Tuesday, January 3, 2012

Era of Accountability Begins?

Wasn't Christmas a week ago? Well Bears fans are getting either a late or very early Christmas present, as Jerry Angelo was fired today, a huge and startling move from the Bears. I feel like Ralphie from A Christmas Story, thinking that I'd gotten everything I wanted until finding that last one gift tucked away, waiting to come out and dwarf the rest of them. Now, if George McCaskey and Ted Phillips can go out and nail the new GM hire, could this possibly mean that a new era of accountability has begun at Halas Hall? It's possible, and the ramifications for this fire could be big starting immediately.

To be sure, the Bears have had a sustained period of success under Angelo that is much more reminiscent of Bears traditional success than his predecessors in the 1990s. The Bears won the division several times, made the NFC Championship game last year, and went to the Super Bowl in the 2006 season. He picked out the likes of Devin Hester, Lance Briggs, and Matt Forte. But in all reality, the writing was on the wall this year after he left the Bears woefully unprepared to survive a season with a few injuries, as I've talked about numerous times. For the Bears, it's also important that Angelo didn't simply retire. By announcing that he's been fired, it illustrates to Bears fans that from the top, Angelo's performance isn't acceptable. It's tantamount to announcing a culture change under the new McCaskey.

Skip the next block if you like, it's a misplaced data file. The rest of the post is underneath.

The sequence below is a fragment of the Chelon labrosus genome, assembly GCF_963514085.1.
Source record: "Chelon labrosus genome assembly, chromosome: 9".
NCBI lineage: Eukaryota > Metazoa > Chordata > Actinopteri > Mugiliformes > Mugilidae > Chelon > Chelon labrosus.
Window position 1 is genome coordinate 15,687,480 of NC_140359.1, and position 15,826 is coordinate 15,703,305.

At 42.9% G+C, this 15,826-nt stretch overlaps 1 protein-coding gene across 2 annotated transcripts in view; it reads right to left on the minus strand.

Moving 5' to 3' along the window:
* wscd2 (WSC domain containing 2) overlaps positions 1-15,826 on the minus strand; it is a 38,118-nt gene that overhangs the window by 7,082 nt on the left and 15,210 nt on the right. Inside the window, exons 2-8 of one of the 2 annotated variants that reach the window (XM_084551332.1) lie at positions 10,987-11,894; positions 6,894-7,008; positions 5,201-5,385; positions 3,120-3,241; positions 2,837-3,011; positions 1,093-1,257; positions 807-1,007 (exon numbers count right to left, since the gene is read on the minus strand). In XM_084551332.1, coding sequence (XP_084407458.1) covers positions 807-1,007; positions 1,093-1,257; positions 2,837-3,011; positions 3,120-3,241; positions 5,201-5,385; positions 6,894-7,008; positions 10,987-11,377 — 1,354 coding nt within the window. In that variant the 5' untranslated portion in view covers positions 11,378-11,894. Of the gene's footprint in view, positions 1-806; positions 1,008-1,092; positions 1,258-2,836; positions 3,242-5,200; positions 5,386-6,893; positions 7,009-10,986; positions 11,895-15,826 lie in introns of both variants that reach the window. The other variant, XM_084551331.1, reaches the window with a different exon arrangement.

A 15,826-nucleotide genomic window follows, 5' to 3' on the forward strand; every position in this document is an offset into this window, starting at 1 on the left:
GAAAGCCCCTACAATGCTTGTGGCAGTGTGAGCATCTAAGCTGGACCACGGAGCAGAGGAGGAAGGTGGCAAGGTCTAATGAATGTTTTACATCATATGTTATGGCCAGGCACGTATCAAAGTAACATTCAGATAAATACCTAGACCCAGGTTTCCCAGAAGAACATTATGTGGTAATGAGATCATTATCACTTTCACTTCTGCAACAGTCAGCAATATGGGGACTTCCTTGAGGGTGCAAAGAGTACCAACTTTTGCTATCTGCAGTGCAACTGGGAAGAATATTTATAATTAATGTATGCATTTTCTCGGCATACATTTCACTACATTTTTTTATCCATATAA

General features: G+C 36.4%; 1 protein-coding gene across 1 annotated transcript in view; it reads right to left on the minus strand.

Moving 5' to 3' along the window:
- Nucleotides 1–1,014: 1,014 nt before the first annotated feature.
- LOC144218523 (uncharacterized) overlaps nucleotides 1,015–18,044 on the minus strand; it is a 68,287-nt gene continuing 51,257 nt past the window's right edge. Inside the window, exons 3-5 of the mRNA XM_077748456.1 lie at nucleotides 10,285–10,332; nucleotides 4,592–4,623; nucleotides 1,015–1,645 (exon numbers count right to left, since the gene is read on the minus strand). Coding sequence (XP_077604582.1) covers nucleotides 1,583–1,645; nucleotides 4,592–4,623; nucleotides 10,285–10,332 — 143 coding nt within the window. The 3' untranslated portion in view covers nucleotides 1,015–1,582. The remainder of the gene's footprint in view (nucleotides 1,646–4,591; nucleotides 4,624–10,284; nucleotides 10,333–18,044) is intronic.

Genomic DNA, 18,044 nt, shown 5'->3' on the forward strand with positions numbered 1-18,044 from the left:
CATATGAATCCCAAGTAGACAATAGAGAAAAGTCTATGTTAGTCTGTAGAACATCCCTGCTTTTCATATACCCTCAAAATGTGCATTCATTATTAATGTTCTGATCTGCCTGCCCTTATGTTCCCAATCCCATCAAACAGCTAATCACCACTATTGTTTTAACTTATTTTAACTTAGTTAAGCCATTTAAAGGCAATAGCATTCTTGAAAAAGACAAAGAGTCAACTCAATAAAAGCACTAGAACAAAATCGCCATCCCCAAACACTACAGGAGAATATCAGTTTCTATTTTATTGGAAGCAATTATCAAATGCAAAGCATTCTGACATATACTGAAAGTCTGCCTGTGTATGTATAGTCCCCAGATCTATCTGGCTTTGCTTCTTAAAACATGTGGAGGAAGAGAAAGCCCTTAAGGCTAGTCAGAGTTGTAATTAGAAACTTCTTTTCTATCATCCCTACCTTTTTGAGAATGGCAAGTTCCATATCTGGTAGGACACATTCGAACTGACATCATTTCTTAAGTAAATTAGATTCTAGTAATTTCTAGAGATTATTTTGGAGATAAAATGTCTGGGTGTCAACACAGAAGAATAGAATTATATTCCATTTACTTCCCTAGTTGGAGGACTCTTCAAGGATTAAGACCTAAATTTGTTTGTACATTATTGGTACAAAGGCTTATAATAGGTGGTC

Sunday, January 1, 2012

New Years Weekend Recap; Hawks, Illini, Bulls, and Bears

It's New Years, so I figured that in lieu of posting some lengthy entry on one of our teams, I'd save us all the time and post one lengthy entry on all of them. This was a big sports weekend, with Hawks/Red Wings, Illinois' bowl game, an Illinois Big Ten conference basketball game, Bulls/Clippers (more like D Rose/CP3), and Mr. Irrelevant, Bears/Vikings in the last weekend of the Bears season.

Toews MVP?
I had the good fortune of making it to the Hawks/Red Wings game on Friday, and the crowd's atmosphere was appropriate considering the magnitude of the game. Granted, Hawks/Red Wings always carries an elevated sense of importance, but this year, with the two teams at the top of the Western Conference standings, the game was even more important. With the crowd fired up, both teams played a back and forth game, trading goals (including a sick Jonathan Toews penalty shot) for much of the game before the Hawks took the lead for good off a blast from Brent Seabrook. It was a great game that really illustrated what the Hawks can do when they get serviceable goaltending and defense. Toews continues continues to play at an MVP level at both ends of the ice, and every night the Hawks are able to put more playmakers on the ice than the team playing them. Like I say everytime though, the Hawks will have trouble going deep into the playoffs if they do not address the shortcomings on defense. There are plenty of teams that have dominated offensively in the regular season only to see their season flame out in the playoffs, where the ice shrinks and physical, defensively tough teams often come out on top. After Duncan Keith, Seabrook, and Nick Leddy, the depth at the blue line is horrible. Niklas Hjarmalsson is a bust, and the other guys back there aren't even worth mentioning. But really, I have faith that Hawks management will make a move, given the available cap to maneuver with at the trade deadline, and that one key piece may be all the Hawks need to bring the Cup back to Chicago.